A Nepalese method of fermenting greens. I’ve wanted to share this recipe for a few years, but a long stretch of sunny days is required–at least a week, and it seems that we’re having one of those summers now.

This is a very intense dish. For true greens lovers and lovers of fermented foods.

Once fermented, a jar of this keeps in the fridge for a long time. Use it sparingly as a pickle with meals, or as a quick bite right from the jar.

The hardy greens work best here, the Brassicas especially–also beet greens, turnip greens…

bunches of greens
a pint or a quart jar, depending on the quantity of greens
a pestle or other tubular implement, for crushing and compressing

1. Wash greens. Don’t bother drying. Stem if you like, but it’s not necessary. Lay out on a clean surface in the sun for a few hours until they’re quite limp and wilted. Bring them into the house or work outside. Squeeze the greens with your hands to get the greens’ juices flowing, as it were, but try not to rupture the leaf membranes.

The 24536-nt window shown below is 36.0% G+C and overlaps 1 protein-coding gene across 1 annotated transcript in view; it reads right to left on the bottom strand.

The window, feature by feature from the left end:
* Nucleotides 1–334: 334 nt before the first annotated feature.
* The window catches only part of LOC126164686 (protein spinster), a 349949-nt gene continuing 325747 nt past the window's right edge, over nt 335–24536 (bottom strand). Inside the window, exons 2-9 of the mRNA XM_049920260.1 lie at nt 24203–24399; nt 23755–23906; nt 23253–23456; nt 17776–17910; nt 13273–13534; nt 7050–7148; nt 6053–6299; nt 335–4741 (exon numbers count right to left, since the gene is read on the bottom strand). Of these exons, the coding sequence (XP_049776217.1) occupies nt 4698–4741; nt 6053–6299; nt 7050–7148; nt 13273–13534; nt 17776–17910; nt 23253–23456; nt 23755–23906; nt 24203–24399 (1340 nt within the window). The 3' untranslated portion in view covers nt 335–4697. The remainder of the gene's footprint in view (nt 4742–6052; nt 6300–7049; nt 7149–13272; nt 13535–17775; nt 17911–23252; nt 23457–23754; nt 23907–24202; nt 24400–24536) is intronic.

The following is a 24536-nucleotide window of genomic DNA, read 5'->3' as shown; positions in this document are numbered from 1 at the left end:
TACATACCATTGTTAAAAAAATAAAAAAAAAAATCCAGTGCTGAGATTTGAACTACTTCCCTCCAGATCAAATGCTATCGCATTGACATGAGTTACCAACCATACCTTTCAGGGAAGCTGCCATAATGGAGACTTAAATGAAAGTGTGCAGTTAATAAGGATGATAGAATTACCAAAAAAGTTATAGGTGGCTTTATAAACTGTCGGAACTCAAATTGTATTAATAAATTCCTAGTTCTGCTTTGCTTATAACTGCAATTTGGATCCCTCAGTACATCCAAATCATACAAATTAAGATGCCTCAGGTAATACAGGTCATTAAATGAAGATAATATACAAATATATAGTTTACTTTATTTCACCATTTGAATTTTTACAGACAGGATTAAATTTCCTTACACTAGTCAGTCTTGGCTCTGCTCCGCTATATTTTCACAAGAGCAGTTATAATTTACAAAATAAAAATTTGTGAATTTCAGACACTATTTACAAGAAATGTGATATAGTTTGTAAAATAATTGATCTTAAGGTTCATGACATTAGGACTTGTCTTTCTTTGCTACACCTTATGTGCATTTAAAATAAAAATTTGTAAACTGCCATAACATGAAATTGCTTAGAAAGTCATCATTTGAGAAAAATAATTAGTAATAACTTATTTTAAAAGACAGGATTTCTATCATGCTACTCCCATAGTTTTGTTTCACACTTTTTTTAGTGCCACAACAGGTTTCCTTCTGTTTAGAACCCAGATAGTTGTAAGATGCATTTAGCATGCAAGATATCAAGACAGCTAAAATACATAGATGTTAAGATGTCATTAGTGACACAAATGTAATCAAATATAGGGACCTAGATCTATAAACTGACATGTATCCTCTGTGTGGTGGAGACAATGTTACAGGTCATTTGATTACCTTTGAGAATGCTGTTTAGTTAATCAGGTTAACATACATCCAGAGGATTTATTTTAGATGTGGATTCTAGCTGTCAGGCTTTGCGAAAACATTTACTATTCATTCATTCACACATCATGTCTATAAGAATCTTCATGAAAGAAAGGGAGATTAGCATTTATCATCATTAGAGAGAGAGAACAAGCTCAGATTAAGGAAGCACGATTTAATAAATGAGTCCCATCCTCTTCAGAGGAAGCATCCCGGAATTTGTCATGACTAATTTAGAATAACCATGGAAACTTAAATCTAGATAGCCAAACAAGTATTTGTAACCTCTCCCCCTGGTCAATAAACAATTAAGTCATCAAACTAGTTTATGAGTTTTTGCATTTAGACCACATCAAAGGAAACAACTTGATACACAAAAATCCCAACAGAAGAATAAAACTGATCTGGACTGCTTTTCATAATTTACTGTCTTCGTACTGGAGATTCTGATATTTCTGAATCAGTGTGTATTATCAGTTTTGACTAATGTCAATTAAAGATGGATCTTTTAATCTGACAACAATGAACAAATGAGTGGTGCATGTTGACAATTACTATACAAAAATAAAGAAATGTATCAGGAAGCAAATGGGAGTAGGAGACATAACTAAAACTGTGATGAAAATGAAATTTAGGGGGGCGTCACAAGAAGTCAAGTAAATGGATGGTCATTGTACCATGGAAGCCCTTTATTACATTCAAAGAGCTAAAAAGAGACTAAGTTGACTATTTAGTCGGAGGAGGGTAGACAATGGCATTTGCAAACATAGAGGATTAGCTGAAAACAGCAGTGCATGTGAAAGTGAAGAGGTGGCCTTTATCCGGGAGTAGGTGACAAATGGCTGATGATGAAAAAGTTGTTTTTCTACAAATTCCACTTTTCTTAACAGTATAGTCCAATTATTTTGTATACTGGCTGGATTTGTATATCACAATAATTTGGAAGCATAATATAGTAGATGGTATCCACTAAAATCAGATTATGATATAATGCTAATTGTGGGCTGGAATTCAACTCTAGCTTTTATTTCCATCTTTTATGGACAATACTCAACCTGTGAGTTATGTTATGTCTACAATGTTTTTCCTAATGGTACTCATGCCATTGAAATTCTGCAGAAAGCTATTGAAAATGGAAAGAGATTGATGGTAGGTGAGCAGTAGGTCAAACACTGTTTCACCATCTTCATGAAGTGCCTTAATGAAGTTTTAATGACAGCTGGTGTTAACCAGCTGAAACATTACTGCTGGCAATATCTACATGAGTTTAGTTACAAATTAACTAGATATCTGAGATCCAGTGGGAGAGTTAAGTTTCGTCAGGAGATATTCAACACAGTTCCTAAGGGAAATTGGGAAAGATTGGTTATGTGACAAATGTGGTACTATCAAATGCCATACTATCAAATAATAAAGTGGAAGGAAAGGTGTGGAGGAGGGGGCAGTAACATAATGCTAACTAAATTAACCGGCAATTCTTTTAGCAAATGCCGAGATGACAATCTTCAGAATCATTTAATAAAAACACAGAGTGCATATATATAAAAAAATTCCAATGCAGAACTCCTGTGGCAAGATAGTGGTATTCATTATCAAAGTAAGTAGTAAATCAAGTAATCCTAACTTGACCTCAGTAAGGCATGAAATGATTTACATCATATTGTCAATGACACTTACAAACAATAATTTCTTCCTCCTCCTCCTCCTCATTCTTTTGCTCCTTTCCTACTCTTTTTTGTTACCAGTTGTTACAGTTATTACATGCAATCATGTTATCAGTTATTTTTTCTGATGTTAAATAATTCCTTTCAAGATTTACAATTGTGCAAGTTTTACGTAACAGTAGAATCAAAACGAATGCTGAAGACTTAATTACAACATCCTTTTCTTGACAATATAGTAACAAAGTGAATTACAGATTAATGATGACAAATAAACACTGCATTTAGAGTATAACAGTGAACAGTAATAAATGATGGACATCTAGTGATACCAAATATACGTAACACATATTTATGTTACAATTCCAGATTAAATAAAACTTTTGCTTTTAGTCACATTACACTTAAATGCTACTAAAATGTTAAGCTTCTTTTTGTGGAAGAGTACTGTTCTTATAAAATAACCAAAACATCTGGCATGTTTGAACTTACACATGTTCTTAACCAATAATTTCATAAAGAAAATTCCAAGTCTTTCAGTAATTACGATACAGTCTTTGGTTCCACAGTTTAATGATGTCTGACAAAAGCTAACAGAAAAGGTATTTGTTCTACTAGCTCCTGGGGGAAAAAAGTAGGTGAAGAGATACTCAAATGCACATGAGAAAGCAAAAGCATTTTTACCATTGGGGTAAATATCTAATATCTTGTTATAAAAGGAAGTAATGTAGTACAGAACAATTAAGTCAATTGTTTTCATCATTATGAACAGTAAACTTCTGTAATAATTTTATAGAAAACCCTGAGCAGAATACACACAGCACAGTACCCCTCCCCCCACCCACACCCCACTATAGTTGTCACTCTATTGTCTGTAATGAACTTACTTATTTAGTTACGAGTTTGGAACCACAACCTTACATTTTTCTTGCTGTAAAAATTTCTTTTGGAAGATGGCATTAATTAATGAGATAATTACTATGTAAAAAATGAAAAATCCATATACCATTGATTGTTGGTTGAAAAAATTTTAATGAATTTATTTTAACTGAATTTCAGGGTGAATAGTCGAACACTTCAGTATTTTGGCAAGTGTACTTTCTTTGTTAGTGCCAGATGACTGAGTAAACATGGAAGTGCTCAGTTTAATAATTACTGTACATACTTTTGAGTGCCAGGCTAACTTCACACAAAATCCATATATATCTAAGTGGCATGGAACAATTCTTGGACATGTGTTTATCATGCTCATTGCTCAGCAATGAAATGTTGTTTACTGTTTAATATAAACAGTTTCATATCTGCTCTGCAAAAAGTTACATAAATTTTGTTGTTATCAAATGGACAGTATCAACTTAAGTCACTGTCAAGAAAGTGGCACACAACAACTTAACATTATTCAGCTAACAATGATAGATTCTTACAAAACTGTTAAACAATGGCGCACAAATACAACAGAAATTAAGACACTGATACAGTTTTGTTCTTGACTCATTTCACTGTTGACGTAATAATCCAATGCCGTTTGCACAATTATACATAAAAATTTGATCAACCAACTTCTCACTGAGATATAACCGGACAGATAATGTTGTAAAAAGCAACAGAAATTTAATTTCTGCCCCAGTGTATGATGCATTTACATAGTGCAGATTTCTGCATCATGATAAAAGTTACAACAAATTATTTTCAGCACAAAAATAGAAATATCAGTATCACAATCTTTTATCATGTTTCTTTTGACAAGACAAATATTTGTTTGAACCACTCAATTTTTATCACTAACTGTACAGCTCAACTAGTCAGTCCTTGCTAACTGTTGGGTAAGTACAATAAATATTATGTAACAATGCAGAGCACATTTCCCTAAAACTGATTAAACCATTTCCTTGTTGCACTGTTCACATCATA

2. Now, take a leaf and stuff it into the jar. Really stuff it in. Take another leaf and do the same. Take the pestle or other implement and jam, crush, compress the leaves. You want the greens to start releasing their juice. Continue the process. You’ll be surprised at the quantity of greens you can stuff into one jar. You also want the leaves to be covered by their released liquid, so try to get the liquid to the level you’re at before adding more. You want to fill the jar, leaving about an inch or so of headspace.  Before putting the lid on the jar, make sure there is liquid over the top of the last layer of greens, otherwise mold will develop.

3. Once lidded, put in a sunny, outdoor spot for a least a week. Two to three weeks is even better, more hardcore. Open the jar, and smell. It should smell sharp, fermented. Taste, too. If you like the taste, stop the fermentation, otherwise let them go for up to the three weeks.

4. They’re fine to eat now, or refrigerate and eat over time. They’ll continue to slowly ferment, even in the fridge.

Thanks to Sandor Ellix Katz and his awesome book, Wild Fermentation, for the inspiration.